Back to Journals » OncoTargets and Therapy » Volume 7

Two thymus-related autoimmune disorders: a case report and review of the literature

Authors Mirtavoos-Mahyari H, Khosravi A, Esfahani-Monfared Z, Shadmehr MB

Received 24 November 2013

Accepted for publication 23 January 2014

Published 10 May 2014 Volume 2014:7 Pages 633—636

DOI https://doi.org/10.2147/OTT.S58194

Checked for plagiarism Yes

Review by Single-blind

Peer reviewer comments 2


Mirtavoos-Mahyari Hanifeh,1 Adnan Khosravi,2 Esfahani-Monfared Zahra,1 Shadmehr Mohammad Behgam3

1Chronic Respiratory Diseases Research Center, National Research Institute of Tuberculosis and Lung Diseases (NRITLD), Shahid Beheshti University of Medical Sciences, Tehran, Iran; 2Tobacco Prevention and Control Research Center, National Research Institute of Tuberculosis and Lung Diseases (NRITLD), Shahid Beheshti University of Medical Sciences, Tehran, Iran; 3Tracheal Diseases Research Center, National Research Institute of Tuberculosis and Lung Diseases (NRITLD), Shahid Beheshti University of Medical Sciences, Tehran, Iran

Abstract: Thymoma is the most common tumor in the anterior mediastinum. A 56-year-old man presented unremitting and periodic chronic diarrhea of 9 weeks duration, and clinical examination revealed a huge nonhomogeneous mass lesion in the right lung and leukocytosis. He was treated with CHOP regimen (cyclophosphamide 1,200 mg/m2, doxorubicin 50 mg/m2, vincristine 1.5 mg/m2 and prednisolone 75 mg/m2 × 5 days) based on lung mass computed tomography-guided biopsy, but he was reevaluated because neither symptom improved. Surprisingly, celiac disease was documented with increased titer of immunoglobulin antibodies to gliadin and tissue transglutaminase. Lung mass rebiopsy and thymectomy demonstrated thymoma. After surgery, the patient showed aplastic anemia that responded well to cyclosporine. At 2-year follow-up, the patient’s hematologic status and diarrhea were completely recovered and no symptom and/or sign of thymoma recurrence was seen.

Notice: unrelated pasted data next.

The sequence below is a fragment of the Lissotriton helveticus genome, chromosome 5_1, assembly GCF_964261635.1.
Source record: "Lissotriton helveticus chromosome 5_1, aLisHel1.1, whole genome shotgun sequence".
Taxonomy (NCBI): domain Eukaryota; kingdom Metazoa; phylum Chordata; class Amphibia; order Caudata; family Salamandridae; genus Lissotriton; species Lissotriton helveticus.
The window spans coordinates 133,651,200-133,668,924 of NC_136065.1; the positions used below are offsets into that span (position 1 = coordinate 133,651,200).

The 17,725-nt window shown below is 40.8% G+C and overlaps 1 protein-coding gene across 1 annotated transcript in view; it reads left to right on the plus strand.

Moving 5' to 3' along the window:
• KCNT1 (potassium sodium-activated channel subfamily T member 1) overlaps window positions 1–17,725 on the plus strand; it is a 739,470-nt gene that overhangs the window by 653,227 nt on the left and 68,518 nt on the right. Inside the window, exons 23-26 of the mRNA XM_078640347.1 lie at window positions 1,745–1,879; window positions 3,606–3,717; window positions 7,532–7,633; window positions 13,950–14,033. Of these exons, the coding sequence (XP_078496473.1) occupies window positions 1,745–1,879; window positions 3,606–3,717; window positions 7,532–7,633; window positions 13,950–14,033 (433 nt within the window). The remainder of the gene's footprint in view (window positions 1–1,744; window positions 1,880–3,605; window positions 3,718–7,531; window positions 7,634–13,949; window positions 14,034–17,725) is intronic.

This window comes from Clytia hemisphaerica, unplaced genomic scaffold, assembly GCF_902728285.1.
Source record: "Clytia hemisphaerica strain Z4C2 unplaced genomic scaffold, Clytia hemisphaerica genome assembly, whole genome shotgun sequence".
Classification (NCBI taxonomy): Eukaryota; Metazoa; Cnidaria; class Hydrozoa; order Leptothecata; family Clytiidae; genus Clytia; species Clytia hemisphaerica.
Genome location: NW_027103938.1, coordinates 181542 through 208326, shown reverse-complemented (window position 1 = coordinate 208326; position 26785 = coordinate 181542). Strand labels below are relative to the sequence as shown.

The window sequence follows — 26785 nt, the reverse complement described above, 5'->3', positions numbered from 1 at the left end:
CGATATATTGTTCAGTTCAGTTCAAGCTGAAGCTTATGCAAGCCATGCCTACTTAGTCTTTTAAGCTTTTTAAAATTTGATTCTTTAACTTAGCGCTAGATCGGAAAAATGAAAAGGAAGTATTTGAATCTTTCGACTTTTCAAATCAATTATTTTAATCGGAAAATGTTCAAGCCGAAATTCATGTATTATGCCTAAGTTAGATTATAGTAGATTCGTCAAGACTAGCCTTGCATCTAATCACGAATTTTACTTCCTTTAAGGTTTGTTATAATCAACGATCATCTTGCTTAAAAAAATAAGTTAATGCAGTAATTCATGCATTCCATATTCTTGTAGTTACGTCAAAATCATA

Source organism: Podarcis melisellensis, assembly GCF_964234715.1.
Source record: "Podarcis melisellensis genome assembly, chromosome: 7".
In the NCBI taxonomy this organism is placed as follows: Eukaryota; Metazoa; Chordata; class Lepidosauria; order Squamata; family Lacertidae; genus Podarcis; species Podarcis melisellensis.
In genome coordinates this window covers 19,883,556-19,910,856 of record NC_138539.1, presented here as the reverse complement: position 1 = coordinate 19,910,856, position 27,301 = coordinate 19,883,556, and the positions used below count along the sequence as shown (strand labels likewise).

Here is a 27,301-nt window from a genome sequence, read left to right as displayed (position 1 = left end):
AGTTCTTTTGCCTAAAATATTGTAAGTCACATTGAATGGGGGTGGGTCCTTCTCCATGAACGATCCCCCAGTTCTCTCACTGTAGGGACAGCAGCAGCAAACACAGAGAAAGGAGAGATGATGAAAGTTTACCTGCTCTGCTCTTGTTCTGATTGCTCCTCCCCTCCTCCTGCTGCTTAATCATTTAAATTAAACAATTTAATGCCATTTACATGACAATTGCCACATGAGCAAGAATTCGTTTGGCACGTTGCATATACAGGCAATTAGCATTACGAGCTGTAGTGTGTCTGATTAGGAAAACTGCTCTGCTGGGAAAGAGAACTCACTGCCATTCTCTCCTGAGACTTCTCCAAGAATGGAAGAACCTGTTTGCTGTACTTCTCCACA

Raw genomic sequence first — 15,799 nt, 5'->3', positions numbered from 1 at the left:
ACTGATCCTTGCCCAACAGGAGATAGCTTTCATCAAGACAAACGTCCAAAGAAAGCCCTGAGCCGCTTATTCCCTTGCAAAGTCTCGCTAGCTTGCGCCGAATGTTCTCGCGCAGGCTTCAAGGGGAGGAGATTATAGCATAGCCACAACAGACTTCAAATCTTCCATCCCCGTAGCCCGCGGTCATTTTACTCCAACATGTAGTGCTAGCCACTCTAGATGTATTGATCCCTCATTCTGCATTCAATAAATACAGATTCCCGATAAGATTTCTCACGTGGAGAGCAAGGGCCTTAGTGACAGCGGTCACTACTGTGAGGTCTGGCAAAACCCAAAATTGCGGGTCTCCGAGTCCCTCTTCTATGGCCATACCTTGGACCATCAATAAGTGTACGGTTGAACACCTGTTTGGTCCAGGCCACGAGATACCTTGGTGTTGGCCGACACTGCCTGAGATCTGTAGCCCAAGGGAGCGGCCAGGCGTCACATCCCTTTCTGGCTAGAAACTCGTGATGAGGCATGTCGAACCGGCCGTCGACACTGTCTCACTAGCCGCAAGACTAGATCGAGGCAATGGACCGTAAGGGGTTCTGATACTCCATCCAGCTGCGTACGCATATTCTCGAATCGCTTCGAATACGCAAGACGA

Keywords: thymus, thymoma, celiac, aplastic anemia, autoimmune disorder

Creative Commons License This work is published and licensed by Dove Medical Press Limited. The full terms of this license are available at https://www.dovepress.com/terms.php and incorporate the Creative Commons Attribution - Non Commercial (unported, v3.0) License. By accessing the work you hereby accept the Terms. Non-commercial uses of the work are permitted without any further permission from Dove Medical Press Limited, provided the work is properly attributed. For permission for commercial use of this work, please see paragraphs 4.2 and 5 of our Terms.

Download Article [PDF]  View Full Text [HTML][Machine readable]